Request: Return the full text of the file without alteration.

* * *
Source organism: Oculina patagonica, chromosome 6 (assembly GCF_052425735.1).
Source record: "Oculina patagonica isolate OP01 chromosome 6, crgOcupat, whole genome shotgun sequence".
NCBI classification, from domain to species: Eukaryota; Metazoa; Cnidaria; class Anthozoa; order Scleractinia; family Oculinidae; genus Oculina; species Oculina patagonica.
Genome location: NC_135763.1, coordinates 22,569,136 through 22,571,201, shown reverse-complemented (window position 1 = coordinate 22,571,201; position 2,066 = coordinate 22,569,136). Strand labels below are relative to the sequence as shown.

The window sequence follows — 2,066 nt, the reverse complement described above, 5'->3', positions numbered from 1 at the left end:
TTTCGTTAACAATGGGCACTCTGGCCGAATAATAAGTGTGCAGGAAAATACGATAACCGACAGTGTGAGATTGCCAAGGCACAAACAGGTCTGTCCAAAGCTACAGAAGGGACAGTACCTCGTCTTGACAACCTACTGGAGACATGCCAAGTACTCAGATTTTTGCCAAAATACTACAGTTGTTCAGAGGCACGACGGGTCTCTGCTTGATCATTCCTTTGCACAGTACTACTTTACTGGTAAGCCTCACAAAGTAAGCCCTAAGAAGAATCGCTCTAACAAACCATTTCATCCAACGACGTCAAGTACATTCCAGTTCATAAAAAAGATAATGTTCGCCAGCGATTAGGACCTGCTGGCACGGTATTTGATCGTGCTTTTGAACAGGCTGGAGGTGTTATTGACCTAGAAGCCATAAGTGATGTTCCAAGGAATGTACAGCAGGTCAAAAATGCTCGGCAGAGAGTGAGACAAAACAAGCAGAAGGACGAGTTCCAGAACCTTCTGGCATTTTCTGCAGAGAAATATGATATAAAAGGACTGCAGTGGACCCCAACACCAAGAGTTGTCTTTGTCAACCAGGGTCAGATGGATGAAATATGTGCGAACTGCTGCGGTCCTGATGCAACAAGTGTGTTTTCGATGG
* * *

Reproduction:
Source organism: Oculina patagonica, chromosome 6 (assembly GCF_052425735.1).
Source record: "Oculina patagonica isolate OP01 chromosome 6, crgOcupat, whole genome shotgun sequence".
NCBI classification, from domain to species: Eukaryota; Metazoa; Cnidaria; class Anthozoa; order Scleractinia; family Oculinidae; genus Oculina; species Oculina patagonica.
Genome location: NC_135763.1, coordinates 22,569,136 through 22,571,201, shown reverse-complemented (window position 1 = coordinate 22,571,201; position 2,066 = coordinate 22,569,136). Strand labels below are relative to the sequence as shown.

The window sequence follows — 2,066 nt, the reverse complement described above, 5'->3', positions numbered from 1 at the left end:
TTTCGTTAACAATGGGCACTCTGGCCGAATAATAAGTGTGCAGGAAAATACGATAACCGACAGTGTGAGATTGCCAAGGCACAAACAGGTCTGTCCAAAGCTACAGAAGGGACAGTACCTCGTCTTGACAACCTACTGGAGACATGCCAAGTACTCAGATTTTTGCCAAAATACTACAGTTGTTCAGAGGCACGACGGGTCTCTGCTTGATCATTCCTTTGCACAGTACTACTTTACTGGTAAGCCTCACAAAGTAAGCCCTAAGAAGAATCGCTCTAACAAACCATTTCATCCAACGACGTCAAGTACATTCCAGTTCATAAAAAAGATAATGTTCGCCAGCGATTAGGACCTGCTGGCACGGTATTTGATCGTGCTTTTGAACAGGCTGGAGGTGTTATTGACCTAGAAGCCATAAGTGATGTTCCAAGGAATGTACAGCAGGTCAAAAATGCTCGGCAGAGAGTGAGACAAAACAAGCAGAAGGACGAGTTCCAGAACCTTCTGGCATTTTCTGCAGAGAAATATGATATAAAAGGACTGCAGTGGACCCCAACACCAAGAGTTGTCTTTGTCAACCAGGGTCAGATGGATGAAATATGTGCGAACTGCTGCGGTCCTGATGCAACAAGTGTGTTTTCGATGG